The rate that customers will receive for the excess energy they generate will differ for each utility. But regardless of the provider, it will be a “dramatically lower rate” compared to what they’ve earlier adopters received – often around three or four cents compared to the retail rate of around 15 cents.
What advocates say is more troubling, however, is the change in how these credits will be calculated.
Under net metering, the difference between energy consumed and energy produced is measured at the end of the month. That’s because when the panels are producing doesn’t always line up when the homeowners are at home and drawing energy.
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So, for example, if someone consumed 1,000 kilowatt-hours of utility energy and sent 850 back to the grid, they would pay for 150 kWh at the retail rate. At 15 cents per kWh, that comes to about $ 23.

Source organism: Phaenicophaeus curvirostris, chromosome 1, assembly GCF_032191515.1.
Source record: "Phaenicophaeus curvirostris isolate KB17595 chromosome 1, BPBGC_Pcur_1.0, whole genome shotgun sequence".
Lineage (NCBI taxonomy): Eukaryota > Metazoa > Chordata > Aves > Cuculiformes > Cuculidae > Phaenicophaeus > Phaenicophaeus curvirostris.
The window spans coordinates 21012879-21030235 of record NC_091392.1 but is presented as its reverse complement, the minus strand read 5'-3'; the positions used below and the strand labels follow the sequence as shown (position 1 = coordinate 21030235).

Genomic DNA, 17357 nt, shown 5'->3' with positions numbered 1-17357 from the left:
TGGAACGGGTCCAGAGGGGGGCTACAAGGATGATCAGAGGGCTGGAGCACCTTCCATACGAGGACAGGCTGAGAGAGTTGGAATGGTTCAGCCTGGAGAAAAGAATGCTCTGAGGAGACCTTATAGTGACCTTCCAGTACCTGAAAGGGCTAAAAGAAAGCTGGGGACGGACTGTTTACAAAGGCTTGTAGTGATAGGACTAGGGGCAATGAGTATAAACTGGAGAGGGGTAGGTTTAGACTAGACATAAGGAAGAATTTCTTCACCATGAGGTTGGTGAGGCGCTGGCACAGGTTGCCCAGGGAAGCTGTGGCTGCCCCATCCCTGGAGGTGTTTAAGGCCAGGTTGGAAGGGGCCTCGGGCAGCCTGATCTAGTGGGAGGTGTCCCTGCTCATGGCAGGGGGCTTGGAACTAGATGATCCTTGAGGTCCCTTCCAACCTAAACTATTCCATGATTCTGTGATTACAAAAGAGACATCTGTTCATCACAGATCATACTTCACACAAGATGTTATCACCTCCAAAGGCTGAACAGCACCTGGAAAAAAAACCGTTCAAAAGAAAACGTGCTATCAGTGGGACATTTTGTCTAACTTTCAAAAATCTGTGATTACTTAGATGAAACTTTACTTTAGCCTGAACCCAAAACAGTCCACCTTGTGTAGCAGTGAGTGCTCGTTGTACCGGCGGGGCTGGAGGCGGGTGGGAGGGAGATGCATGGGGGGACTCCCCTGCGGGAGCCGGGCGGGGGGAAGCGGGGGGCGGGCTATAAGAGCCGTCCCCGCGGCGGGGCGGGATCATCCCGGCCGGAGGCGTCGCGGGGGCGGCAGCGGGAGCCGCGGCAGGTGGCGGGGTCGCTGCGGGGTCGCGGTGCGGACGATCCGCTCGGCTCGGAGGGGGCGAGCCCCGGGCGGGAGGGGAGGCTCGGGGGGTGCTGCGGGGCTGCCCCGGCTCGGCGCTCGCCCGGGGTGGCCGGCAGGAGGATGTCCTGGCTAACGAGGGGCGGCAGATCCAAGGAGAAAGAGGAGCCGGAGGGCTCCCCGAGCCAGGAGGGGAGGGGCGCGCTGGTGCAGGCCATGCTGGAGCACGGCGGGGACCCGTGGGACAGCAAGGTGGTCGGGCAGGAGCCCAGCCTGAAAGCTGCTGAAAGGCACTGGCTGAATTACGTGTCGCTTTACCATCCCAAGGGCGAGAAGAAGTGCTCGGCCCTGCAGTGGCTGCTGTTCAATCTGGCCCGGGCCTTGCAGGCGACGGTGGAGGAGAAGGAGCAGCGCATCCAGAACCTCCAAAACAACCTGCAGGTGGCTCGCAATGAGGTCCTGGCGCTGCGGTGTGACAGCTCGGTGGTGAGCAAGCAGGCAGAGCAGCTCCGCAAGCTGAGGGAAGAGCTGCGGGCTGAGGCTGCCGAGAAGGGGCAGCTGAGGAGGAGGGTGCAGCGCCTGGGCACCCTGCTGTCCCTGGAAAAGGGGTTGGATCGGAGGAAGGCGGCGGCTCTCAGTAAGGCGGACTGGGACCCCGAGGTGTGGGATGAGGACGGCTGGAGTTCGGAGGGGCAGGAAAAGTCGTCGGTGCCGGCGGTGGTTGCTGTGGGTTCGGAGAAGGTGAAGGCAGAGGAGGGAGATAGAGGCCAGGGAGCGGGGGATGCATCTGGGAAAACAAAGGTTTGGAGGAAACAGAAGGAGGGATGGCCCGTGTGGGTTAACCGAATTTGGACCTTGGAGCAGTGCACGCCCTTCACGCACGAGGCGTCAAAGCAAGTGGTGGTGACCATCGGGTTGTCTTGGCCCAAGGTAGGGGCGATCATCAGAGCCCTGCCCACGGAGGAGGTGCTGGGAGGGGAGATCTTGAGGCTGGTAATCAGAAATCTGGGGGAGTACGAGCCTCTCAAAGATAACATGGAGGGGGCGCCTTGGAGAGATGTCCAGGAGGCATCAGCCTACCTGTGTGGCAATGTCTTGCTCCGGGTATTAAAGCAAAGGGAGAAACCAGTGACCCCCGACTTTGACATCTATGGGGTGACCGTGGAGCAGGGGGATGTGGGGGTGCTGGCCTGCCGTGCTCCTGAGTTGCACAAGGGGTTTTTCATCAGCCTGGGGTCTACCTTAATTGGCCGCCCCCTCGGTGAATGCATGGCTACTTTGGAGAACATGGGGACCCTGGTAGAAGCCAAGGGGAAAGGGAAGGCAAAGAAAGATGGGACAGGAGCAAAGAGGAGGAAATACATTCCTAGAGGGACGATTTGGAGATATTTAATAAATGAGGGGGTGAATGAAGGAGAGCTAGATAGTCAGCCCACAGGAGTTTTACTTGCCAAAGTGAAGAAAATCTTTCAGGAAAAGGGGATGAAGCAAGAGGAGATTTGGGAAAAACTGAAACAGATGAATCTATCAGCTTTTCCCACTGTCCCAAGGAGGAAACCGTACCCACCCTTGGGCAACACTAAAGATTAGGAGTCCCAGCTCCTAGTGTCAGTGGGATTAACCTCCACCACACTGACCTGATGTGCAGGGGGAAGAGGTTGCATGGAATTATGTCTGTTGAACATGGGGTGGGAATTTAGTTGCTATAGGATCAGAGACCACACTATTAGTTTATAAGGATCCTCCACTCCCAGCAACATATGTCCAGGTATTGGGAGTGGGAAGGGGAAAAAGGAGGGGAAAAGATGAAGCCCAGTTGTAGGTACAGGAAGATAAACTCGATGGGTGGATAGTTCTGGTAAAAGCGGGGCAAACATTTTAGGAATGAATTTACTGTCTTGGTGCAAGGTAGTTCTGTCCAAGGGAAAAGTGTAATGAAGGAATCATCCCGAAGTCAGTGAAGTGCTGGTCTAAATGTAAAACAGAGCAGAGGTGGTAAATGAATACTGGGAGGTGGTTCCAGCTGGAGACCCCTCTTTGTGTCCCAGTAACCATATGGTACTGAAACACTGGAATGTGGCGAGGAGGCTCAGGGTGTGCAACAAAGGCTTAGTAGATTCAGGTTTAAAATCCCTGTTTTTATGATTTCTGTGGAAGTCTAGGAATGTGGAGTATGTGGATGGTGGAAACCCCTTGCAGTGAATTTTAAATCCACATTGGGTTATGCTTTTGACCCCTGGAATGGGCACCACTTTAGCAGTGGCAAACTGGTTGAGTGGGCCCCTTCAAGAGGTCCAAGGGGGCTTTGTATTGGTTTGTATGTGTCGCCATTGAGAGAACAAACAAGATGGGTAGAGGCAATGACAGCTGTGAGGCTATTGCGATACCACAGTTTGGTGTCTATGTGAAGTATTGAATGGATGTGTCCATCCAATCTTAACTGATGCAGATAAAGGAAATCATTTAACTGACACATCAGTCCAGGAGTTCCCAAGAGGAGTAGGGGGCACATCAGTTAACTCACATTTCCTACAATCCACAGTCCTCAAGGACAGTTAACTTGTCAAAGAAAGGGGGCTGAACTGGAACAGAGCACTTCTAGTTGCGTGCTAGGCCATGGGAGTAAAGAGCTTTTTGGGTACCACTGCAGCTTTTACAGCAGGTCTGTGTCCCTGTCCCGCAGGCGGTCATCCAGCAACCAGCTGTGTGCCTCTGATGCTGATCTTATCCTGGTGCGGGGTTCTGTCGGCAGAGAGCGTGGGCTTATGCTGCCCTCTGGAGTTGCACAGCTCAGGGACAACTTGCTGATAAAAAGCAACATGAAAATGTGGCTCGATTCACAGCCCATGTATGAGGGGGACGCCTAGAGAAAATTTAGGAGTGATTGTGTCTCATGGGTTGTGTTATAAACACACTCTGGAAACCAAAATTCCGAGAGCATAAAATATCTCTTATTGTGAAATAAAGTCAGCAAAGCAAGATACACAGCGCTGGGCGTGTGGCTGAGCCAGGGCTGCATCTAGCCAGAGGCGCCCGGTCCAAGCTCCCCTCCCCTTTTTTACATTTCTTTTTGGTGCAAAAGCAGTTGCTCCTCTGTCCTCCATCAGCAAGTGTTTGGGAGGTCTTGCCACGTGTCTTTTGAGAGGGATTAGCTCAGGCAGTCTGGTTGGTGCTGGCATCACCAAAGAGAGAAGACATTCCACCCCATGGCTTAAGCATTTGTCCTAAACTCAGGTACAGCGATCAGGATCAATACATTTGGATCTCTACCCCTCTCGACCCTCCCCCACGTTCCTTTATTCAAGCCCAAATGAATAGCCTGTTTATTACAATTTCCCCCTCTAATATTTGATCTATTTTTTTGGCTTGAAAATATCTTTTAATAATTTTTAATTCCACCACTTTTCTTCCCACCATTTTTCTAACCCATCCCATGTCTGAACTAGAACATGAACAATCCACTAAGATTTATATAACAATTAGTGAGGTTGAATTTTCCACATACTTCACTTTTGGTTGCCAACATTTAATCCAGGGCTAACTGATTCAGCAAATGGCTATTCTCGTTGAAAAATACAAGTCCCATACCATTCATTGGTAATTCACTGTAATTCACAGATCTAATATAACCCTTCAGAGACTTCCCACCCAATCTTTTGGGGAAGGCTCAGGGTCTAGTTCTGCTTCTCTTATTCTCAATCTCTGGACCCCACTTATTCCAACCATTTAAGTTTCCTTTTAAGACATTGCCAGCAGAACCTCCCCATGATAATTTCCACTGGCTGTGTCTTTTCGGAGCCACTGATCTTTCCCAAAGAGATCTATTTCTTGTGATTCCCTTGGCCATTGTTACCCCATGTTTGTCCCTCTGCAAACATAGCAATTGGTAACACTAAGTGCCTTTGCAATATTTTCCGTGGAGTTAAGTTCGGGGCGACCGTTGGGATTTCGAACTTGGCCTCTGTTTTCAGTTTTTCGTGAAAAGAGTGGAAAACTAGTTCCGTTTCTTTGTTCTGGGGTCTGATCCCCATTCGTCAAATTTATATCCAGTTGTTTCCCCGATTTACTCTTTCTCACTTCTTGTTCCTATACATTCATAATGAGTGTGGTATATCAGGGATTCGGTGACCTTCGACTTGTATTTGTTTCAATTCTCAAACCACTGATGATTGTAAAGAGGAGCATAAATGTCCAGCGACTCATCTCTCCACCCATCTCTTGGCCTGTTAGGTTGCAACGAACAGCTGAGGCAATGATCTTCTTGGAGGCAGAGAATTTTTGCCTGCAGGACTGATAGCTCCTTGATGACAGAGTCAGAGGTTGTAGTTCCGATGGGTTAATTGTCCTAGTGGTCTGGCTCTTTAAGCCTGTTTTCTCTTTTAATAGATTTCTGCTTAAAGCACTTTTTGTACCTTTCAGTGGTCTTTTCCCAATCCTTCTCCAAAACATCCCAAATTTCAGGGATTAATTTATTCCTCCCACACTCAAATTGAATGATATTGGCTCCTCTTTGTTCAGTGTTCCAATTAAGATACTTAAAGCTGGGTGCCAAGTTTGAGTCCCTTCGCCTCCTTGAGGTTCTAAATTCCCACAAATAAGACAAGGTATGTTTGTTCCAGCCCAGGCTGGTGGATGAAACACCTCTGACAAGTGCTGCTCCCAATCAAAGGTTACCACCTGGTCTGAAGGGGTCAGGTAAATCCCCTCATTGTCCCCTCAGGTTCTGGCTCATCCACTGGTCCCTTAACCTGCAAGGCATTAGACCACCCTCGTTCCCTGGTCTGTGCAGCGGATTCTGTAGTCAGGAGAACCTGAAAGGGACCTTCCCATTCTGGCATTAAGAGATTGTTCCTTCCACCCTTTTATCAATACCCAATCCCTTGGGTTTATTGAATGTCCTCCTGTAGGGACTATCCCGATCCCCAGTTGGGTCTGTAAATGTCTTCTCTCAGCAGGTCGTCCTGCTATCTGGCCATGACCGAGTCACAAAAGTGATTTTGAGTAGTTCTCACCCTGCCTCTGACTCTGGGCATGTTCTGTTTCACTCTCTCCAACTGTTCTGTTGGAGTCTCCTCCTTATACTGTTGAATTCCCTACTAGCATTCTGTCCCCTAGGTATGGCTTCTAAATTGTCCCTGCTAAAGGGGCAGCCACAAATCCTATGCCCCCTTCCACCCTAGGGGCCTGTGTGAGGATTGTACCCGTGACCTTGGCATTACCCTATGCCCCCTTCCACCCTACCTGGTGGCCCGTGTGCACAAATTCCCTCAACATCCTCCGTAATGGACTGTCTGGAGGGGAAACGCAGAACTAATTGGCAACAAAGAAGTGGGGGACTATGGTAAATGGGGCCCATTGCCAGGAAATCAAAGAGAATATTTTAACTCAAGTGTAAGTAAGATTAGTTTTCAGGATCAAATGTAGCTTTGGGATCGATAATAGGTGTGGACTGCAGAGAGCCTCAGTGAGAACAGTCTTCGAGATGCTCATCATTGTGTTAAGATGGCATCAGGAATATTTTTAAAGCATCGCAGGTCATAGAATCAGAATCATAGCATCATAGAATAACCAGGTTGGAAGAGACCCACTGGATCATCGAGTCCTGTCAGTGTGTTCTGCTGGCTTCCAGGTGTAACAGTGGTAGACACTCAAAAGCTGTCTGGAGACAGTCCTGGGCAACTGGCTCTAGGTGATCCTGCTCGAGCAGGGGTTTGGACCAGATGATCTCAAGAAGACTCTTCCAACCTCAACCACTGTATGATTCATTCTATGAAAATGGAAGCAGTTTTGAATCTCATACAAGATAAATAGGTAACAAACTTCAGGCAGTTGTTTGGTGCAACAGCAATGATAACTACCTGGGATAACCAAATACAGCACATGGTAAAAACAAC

But utilities have changed to what they are calling instantaneous netting, which no longer settles at the end of the month.
Instead, it charges customers for all the energy they use at the retail rate. For 1,000 kWh, that would be $ 150. The utilities then give the homeowner a credit for the energy they send back at the lower rate – or about $ 25 for 850 kWh at a 3-cent rate.
Taking the difference, customers would be left paying nearly $ 125, plus their fixed costs.
That’s a nearly $ 100 swing on their utility bills.
“We prefer to call it‘ no netting ’because there really is no netting that’s happening,” Olson said. “There’s never a situation where no netting works in customers’ favor.”